Depth perception is an important aspect in our every day life, and therefore the need to evaluate and consider before multifocal IOL implantation. Before we talk about depth perception, it is important to clear, what perception is. Perception is about giving a meaning to our sensations. Everyday we receive a lot of sensations from different sensory organs of our body. The duty of meaningfully interpreting them is however rested on the brain. The organization process in the brain of these sensations leads to a perception of meaning, or the brain gives a meaning to these sensations. Consider a rose. When we see it we only see a colour and its shape. But our brain interprets these sensory feedback to give
a definite meaning – the rose.
Our perception of the outer world has three aspects – height, width and depth, or what we call as the three dimensional outer world. It has been a puzzle for scientists over the centuries as to how we can interpret a three dimensional world, when our retina is two dimensional. We see the outer world when rays of light are refracted and falls on the retina, and more particularly on the fovea. However, interpretation of the three dimensional surrounding, as it is, on a two dimensional film (retina) is truly fascinating. Herein comes the importance of the depth perception through monocular and binocular cues. Part of our depth perception is caused by visual monocular cues or cues that are generated from a single eye, and part of the depth perception is caused by visual binocular cues, or cues originating from both eyes.
Let us look into some of the Monocular and Binocular cues.
Monocular cues of vision are the kind of cues that are sometimes used by painters to give a three dimensional effect on vision on a two dimensional drawing board. The first monocular cue is the cue of size. The larger the image of an object on the retina, the larger we perceive it as. Hence in the outer world, the larger an image is on the retina, the nearer the brain perceives it as. Consider a picture of two men standing – one image bigger and the other smaller. Which of the images of men will you perceive as standing closer to you.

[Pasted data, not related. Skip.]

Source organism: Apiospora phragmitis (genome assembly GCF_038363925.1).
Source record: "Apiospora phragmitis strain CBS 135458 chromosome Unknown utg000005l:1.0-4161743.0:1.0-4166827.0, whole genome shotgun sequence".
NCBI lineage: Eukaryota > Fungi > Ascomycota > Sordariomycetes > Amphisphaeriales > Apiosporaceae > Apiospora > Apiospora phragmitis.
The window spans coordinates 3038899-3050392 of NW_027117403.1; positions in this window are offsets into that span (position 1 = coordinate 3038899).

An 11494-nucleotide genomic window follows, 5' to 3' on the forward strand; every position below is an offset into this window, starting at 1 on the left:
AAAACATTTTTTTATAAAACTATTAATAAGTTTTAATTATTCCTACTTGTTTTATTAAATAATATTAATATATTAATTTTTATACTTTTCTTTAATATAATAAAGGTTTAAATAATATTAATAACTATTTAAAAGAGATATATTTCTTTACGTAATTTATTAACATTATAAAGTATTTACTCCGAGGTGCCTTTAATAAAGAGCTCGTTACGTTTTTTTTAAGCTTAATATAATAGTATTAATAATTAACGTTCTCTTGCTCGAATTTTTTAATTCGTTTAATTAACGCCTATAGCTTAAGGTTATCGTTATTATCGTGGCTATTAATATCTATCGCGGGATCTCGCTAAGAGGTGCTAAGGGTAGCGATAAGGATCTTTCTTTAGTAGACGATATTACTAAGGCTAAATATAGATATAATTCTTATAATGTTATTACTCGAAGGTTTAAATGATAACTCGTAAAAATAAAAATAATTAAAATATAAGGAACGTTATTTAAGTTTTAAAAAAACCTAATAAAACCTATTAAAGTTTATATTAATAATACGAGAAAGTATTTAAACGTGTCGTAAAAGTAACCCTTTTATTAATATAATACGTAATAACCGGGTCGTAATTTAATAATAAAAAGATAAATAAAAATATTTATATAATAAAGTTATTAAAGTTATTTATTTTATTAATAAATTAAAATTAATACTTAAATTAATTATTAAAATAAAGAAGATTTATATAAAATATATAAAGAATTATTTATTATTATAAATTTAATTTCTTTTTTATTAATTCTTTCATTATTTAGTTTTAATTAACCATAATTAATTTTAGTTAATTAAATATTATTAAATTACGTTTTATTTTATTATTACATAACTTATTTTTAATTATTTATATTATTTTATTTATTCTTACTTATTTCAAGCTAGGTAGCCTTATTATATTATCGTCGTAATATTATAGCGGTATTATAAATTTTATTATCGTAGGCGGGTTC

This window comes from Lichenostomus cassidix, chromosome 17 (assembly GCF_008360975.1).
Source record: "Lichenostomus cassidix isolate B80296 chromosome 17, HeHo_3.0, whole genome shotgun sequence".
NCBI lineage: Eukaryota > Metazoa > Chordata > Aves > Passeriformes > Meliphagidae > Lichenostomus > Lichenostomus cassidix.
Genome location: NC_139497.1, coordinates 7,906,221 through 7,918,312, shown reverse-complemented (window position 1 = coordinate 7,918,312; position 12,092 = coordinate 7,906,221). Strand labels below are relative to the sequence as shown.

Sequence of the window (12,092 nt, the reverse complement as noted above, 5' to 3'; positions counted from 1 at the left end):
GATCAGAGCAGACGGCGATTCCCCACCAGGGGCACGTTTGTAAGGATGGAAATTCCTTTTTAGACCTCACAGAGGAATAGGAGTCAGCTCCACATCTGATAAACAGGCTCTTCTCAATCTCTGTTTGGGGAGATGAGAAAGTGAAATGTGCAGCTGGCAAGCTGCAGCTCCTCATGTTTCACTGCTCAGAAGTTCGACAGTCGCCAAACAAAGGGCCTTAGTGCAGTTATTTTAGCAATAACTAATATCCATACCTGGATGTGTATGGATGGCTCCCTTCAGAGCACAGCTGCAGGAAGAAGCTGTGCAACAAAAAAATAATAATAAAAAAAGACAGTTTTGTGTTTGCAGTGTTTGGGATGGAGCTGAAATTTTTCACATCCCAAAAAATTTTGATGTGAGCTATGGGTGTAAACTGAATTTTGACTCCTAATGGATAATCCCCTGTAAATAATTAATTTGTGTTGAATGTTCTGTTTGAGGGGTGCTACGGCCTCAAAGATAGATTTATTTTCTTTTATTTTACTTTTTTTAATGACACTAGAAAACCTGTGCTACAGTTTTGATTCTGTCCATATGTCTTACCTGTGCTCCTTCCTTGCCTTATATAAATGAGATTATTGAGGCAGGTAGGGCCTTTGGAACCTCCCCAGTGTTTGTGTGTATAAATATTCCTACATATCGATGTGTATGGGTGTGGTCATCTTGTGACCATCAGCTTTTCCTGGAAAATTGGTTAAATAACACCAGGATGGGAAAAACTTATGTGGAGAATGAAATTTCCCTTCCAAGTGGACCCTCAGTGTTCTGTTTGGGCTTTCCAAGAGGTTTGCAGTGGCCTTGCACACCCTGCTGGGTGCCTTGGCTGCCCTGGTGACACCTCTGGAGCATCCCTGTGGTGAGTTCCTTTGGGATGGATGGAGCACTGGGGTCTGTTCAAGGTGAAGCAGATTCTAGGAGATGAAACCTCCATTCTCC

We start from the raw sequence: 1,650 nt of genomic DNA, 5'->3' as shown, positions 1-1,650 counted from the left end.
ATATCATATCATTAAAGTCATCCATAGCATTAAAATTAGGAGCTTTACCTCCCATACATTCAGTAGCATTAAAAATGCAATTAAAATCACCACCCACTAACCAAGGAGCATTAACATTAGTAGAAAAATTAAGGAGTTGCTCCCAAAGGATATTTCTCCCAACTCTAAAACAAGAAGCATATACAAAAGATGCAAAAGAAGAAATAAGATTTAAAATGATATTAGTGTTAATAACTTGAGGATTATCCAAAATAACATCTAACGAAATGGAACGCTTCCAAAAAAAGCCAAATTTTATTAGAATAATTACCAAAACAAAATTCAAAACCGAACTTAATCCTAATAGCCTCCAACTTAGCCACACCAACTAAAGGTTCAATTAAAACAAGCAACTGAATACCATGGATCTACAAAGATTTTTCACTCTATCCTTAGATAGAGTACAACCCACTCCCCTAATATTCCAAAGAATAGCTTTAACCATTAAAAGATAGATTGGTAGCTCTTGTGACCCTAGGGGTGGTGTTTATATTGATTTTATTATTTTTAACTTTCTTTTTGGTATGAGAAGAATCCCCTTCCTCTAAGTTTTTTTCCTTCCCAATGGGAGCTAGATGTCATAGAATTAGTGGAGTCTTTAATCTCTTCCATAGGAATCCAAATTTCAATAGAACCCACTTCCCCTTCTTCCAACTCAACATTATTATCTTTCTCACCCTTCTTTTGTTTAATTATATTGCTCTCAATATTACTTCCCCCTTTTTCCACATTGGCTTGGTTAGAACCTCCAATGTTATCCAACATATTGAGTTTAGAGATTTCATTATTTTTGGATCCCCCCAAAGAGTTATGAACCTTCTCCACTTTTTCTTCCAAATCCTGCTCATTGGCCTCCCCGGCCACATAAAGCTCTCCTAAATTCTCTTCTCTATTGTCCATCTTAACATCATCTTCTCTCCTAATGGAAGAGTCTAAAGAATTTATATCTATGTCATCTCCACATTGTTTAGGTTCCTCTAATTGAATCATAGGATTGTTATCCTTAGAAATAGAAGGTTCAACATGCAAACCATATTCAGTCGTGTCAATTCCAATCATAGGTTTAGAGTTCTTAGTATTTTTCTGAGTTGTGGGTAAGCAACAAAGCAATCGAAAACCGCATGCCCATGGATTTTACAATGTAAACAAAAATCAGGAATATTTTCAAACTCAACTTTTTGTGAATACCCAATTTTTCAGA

If your answer is that the image of the man that is bigger in size appears closer to you, then this is because it is visual monocular cue of size that helps the brain to interpret as standing closer to you.
The second monocular cue is the cue of linear perspective. The linear perspective says that as the distance of objects or image increases from the retina, parallel lines appear to converge, that is the distance of the two parallel lines tend to converge as they are of an increasing distance from the eye. Think of you standing on the railway tracks. How do you see the railway lines appear as you look at them ? Don’t you feel the two lines of the railway track appear to merge together as you look at the distance ? The more the merger the more further you feel the railway tracks are. Painters do utilize this important monocular cue to show things at a distance, or at a depth.
Another important monocular cue of vision that gives us depth perception is the monocular cue of clarity or the atmospheric perspective. Think of your last visit to the hill stationthat you visited. When the sky was cloudy and the air foggy, you felt the next hill that you saw from the balcony of your hotel room was quite far. But on the next day, when the sun was shinning bright, you felt the hill was not as further away as it seemed to be yesterday under fog. Clearer an object is, closer they appear to us. Diffractive multifocal IOLs work on the principal of splitting light, and hence less the light utilized, or more the light lost, the monocular cue of clarity for depth perception is lost.
The next monocular cue is the cue of interposition or overlap. If one object appears to block the view of another object, our brain would consider the object whose image is blocked is further away from us. This cue is often used by painters to make us perceive things that are at a distance in the painting.